What does it mean when your cats tail gets bushy looking 
A cat has the ability to fluff up their tail and the fur along its back to stand erect at a right angle to the skin (pilo-erection). This is used together with an arched back and a sideways stance to signal defensive behaviour to other cats. Some cats that experience sudden fright will puff up their tail before investigating the perceived threat a bit further.




Why do cats like to drink water from the faucet
Some cats may find having their water bowl next to their food bowl confusing. Some cats adapt to this setup easily whereas others seek more acceptable sources. Taps, glasses of water, vases and goldfish bowls are all appealing but the best option is to provide their water well away from the food. Some cats prefer running water so pet drinking fountains can be purchased and be more practical than a running tap.


Why do cats hate aerosol spray
When cats are feeling threatened or pushed into a corner or if they are startled, they may hiss. It's an explosion sound to cats so when an animal or person has provoked that response, they can feel the air passing and they hiss. It's understandable that they don't really appreciate the equivalent of a hiss from an aerosol so close to them. They have very sensitive hairs on their body so a spray will set off these touch receptors very suddenly and the cat may not enjoy or understand the sensation. Chemicals in sprays may also smell very strong to the scent sensitive cat.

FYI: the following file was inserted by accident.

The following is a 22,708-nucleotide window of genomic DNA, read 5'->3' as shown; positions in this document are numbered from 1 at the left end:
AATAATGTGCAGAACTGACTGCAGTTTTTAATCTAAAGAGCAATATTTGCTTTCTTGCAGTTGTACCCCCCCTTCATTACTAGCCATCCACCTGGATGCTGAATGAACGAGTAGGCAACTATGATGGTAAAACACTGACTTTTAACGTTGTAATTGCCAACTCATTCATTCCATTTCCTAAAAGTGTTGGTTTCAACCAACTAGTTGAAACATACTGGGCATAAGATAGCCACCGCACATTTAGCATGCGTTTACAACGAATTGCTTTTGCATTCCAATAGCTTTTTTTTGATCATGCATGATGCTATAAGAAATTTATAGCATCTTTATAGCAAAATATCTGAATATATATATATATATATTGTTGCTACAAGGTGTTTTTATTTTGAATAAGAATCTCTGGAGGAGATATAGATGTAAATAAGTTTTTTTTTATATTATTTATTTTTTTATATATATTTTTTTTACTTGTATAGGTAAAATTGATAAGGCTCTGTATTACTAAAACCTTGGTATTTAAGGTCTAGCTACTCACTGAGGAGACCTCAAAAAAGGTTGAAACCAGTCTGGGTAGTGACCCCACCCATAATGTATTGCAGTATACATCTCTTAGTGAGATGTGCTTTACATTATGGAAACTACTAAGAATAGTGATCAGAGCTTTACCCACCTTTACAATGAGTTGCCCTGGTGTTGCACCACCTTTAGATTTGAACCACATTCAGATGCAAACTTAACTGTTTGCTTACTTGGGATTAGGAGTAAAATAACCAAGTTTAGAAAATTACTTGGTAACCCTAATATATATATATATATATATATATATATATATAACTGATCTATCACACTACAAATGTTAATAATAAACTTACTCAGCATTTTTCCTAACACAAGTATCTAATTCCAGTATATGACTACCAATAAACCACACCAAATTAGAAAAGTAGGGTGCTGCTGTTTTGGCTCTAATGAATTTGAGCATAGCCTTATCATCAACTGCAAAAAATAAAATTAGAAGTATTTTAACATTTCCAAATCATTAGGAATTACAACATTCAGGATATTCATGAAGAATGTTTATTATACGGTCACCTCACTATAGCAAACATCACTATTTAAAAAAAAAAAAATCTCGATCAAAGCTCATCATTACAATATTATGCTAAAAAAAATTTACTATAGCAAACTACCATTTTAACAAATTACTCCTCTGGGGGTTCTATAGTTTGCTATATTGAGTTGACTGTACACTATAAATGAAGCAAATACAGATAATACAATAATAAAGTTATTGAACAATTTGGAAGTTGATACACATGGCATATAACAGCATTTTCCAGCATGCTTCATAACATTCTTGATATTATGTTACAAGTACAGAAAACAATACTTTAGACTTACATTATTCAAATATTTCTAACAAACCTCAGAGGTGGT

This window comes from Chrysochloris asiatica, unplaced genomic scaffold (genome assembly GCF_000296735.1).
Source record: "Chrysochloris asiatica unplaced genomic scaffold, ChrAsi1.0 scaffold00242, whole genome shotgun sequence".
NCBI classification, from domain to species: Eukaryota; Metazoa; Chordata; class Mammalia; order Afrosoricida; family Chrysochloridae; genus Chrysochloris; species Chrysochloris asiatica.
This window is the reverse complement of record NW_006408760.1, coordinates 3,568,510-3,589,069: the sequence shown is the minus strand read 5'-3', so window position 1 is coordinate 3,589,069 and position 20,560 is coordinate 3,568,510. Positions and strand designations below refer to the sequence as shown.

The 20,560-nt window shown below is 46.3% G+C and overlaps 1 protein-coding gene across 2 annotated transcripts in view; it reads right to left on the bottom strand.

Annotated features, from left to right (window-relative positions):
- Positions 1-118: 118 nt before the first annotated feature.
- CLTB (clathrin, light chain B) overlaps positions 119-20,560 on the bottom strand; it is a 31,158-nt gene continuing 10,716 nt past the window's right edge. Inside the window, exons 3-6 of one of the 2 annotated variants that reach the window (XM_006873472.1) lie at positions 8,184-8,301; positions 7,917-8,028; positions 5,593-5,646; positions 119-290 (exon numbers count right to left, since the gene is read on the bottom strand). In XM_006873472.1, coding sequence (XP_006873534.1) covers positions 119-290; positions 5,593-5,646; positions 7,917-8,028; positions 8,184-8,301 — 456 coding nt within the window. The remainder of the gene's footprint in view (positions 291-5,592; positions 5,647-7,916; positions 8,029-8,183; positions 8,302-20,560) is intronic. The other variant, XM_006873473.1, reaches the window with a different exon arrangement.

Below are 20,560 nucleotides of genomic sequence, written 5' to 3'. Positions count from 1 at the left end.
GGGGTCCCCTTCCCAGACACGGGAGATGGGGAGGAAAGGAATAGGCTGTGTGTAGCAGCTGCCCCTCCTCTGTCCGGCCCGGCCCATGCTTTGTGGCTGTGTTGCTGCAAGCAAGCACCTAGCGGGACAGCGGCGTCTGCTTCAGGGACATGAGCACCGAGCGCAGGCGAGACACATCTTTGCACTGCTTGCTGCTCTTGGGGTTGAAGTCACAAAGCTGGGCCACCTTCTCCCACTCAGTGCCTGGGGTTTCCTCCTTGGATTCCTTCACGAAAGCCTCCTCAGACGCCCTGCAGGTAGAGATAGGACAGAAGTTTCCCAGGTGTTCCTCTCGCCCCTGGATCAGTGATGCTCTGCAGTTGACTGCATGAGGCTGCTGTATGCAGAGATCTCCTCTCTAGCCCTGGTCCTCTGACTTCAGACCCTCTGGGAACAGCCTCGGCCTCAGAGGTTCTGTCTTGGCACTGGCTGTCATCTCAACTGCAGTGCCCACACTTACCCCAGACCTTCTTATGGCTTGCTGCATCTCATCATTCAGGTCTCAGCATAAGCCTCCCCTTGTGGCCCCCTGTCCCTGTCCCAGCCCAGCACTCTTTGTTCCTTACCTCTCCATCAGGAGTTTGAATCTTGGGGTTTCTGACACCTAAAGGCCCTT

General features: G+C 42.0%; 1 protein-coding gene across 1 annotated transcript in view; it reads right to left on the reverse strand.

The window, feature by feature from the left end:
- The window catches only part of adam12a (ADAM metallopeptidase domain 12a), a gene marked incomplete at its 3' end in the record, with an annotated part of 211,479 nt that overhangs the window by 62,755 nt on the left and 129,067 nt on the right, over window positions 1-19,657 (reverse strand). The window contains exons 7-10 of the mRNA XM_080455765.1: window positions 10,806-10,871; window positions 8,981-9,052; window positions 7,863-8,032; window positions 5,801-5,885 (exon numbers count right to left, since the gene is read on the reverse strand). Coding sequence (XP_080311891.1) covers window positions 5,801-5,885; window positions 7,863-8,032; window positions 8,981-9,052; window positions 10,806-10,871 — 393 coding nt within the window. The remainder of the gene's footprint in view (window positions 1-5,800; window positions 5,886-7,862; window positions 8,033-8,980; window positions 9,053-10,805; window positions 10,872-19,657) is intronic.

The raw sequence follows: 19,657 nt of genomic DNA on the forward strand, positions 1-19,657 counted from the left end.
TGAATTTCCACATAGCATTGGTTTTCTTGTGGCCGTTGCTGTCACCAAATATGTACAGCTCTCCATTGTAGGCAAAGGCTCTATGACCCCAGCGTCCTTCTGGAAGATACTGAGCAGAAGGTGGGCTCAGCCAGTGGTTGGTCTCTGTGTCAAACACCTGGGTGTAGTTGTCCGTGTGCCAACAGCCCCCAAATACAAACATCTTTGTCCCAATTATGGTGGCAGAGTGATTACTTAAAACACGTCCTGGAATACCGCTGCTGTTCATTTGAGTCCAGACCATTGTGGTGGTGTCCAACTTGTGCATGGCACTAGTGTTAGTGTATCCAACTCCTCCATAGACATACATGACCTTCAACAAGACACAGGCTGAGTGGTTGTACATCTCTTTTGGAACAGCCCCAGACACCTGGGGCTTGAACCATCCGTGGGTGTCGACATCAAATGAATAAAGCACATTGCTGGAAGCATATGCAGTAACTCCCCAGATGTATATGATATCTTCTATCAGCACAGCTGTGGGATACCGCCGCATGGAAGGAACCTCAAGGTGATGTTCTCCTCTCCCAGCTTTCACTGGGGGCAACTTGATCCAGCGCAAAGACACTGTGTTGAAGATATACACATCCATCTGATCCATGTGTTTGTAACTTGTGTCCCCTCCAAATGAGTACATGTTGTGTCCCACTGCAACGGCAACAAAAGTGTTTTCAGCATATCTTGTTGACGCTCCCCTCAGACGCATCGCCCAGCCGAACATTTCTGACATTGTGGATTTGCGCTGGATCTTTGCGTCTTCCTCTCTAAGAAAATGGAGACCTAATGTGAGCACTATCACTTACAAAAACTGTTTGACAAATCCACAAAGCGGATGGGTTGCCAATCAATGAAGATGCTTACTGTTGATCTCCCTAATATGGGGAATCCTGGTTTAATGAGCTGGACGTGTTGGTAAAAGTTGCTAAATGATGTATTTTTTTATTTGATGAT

Why do cats like to eat grass
Eating grass is a normal behaviour in cats. It's thought that it helps to move food or hairballs through the digestive tract (grass eating often results in vomiting). It could also provide them with essential elements in their diet. Indoor cats without access to grass may chew other plants which they would usually ignore and which can be poisonous.
Please read our article here about poisonous plants:
Toxic plants to your cat 
You can buy cat grass and grow it inside for your cat to eat if they do not go outside at your local pet store.

Why do cats like to play with your hair
Cats groom each other in order to bond and show affection. Your cat thinks you are cool if they chew your hair. Unless your cat is obsessive about grooming your head which could indicate stress and they are trying to self soothe, there is nothing to worry about.